The League of Legends European Championship has so far only been won by G2 Esports since its inception in 2019, with their dominance seeing them win back to back to back titles.
The League of Legends European Championship has so far only been won by G2 Esports since its inception in 2019, with their dominance seeing them win back to back to back titles. Summer 2020 was a chance to see them knocked off of their perch in a split that would not only decide who was the strongest in the region but would also grant four teams a place in this year’s World Championship in Shanghai.
As always, the LEC split began with a double round-robin regular season to determine playoff places and seeding, however the teams that found themselves at the top were anything but the norm.
Spring’s 5th place Rogue topped the table at the end of play and secured their spot at the World Championship in doing so due to their playoff seeding guaranteeing them at least fourth place in playoffs. Following them in second place was MAD Lions, a largely rookie roster who have proved that looking to younger talent may not be such a gamble as picking up ageing, more expensive players.
Rounding off the top four was old guard G2 Esports and Fnatic, followed closely by SK Gaming and miracle-runners Schalke. Schalke had begun the split 0-8 before going on a seven-game winning streak to book a playoff place on the final day of the regular season.
While the upper bracket of playoffs saw Fnatic and G2 progress to the semifinals (booking their Worlds places), the lower bracket began with the elimination of both Schalke and SK to ensure that MAD Lions earned the final seed to book their place in China.
Fnatic defeated G2 3-2 to earn their first best-of-five win over the organisation since 2018 and secured their spot in the grand final by doing so. G2 then went on to face Rogue in another five-game epic as they beat the regular season winners 3-2 to set up a rematch with Fnatic.
After the five-game semi-final series, fans eagerly awaited the grand final expecting another close affair. While the games themselves proved as close as expected, the 3-0 scoreline showed otherwise.
G2 took the first two matches in close encounters which could have easily seen either result going either way, however the side picked up the momentum in game three as Fnatic’s confidence began to dwindle.
The final match was the quickest of the three, seeing G2 secure their eight European title through a 36-minute game and earning their World Championship spot as the LEC’s first seed in the process.
After the nail-biting five-game series between the sides earlier in playoffs, European fans eagerly awaited their rematch in the grand final.
Game 1 kicked off in the perfect way for viewers with a 50-minute bloodbath that saw 53 total kills. Jankos’ great Shen ultimate usage saw early fights going the way of G2 and, along with Caps’ scary LeBlanc, they managed to accumulate a 9k gold lead at the 30-minute mark. Back and forths ensued, including small teamfight wins for Fnatic despite G2 taking baron and elder dragon buffs, before the Spring champions were eventually able to take control and finally close the game out.
Fnatic came back swinging in the second match as a 4k gold lead was held for much of the first 30 minutes after an uncharacteristically slow start from Caps. Upon pushing to close out the game, Fnatic overstepped at the bottom lane inhibitor turret as a teamfight win saw G2 level up the proceedings. G2 subsequently turned the gold lead in their favour, however Fnatic’s dragon control and scaling picks (Corki and Senna) meant that it took until 42 minutes before the holders took the victory and put the series at match point.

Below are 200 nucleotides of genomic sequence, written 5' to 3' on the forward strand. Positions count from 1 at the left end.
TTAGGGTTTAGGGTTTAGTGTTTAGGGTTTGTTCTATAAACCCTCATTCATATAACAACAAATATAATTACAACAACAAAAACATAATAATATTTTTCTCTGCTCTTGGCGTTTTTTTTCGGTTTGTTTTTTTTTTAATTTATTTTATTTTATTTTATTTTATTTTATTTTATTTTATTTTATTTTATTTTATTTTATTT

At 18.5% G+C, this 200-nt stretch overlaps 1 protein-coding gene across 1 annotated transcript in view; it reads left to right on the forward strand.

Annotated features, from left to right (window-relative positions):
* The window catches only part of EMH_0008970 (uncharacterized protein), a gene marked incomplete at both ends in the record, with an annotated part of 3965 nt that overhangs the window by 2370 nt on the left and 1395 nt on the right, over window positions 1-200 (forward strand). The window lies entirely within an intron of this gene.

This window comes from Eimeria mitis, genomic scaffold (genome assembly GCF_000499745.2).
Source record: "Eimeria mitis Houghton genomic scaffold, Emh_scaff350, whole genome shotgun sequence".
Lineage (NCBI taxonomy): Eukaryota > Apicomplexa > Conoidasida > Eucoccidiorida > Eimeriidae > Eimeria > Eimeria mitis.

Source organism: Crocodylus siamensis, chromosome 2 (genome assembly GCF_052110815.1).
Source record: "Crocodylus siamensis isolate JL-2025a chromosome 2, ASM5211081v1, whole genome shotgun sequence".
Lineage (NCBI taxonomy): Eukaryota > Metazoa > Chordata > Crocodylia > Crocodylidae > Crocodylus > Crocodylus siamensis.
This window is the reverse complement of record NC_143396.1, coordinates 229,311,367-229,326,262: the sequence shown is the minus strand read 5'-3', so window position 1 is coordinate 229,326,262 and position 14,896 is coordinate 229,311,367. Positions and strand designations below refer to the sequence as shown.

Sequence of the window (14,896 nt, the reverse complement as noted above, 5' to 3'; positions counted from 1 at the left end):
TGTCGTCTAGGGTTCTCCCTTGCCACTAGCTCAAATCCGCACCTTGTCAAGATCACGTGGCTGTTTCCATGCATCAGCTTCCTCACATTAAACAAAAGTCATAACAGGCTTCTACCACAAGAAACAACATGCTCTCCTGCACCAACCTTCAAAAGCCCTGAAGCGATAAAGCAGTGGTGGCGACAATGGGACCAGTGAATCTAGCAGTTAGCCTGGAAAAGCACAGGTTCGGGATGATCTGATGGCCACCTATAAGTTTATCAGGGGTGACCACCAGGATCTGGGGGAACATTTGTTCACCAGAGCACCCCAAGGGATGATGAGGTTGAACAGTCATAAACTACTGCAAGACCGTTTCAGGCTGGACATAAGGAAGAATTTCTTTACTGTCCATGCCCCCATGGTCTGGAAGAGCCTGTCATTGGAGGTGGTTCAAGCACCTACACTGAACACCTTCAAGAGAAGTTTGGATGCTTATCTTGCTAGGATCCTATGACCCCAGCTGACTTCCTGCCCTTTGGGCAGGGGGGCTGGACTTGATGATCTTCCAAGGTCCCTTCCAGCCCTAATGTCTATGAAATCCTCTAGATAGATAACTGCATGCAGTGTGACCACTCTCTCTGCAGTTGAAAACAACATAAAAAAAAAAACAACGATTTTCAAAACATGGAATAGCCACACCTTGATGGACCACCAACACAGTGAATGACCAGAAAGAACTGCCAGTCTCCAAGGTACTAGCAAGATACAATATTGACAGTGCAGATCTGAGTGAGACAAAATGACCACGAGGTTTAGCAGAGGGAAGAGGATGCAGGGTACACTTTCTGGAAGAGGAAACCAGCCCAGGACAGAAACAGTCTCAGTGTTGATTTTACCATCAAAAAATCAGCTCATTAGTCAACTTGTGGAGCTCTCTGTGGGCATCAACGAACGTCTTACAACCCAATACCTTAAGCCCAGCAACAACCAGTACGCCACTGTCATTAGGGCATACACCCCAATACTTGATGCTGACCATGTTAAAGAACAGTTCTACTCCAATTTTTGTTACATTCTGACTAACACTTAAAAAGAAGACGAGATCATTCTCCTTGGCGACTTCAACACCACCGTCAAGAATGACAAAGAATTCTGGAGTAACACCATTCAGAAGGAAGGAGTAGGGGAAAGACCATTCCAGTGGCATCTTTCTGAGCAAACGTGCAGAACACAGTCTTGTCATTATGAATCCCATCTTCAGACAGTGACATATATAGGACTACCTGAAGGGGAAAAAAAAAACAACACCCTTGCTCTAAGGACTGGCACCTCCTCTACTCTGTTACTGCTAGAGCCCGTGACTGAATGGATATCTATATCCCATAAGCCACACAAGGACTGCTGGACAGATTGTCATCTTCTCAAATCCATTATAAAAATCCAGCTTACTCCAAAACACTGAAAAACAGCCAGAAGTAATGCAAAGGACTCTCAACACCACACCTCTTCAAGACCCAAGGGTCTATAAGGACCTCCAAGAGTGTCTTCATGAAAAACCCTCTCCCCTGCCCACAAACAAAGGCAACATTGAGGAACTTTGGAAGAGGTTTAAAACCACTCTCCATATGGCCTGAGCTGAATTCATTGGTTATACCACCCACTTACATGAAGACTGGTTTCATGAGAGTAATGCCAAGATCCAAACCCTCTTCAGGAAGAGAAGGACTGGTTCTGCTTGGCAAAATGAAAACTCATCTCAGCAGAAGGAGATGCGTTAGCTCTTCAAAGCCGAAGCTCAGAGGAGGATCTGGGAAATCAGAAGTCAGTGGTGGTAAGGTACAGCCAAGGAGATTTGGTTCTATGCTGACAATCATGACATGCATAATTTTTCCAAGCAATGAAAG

Game three was Fnatic’s final chance to salvage the series and prevent a sweep at the hands of their bitter rivals who they had beaten 3-2 only eight days prior. It proved to be the most decisive match of all, as Fnatic’s scaling comp could never come online as key carries Corki (Nemesis) and Caitlyn (Rekkles) were forced to itemize for magic resist in order to match Wunder’s Vladimir and Caps’ Syndra.
A promising fight for Fnatic (netting a number of kills as G2 had tried to crack the bottom inhibitor turret) was ultimately too little too late as fights around the elder dragon saw G2 finally secure the win and take the European crown for the fourth successive time.
The former Mid-Season Invitational MVP, Rasmus “Caps” Winther carried G2 on his back through much of the regular season and was the sole reason for a large number of wins. While his teammates lacked form in the earlier stages, Caps looked determined to squash any hint the ‘Craps’ meme returning as he continued to put in stellar performance after stellar performance and looked even better once his side found their footing.
Crowned league MVP for his efforts, Caps has now proved himself as one of the all-time European greats, all while securing his record sixth successive European title dating back to his time on Fnatic in 2018.
Rogue to finish 1st in the regular season
Rogue made a tough start to life in the LEC with a lacklustre 2019 season, however their move to a young, hungry lineup coupled with the addition of Hans Sama in the bottom lane has led to a turnaround in their fortunes.
While a fifth-place finish in Spring seemed promising at the time, few would have expected the team to push so much further in Summer and gain first place in the regular season. Not only did this earn them a much higher seed in playoffs, where they eventually finished a respectable third, but also meant that they locked in a spot at the World Championship for the first time in their history.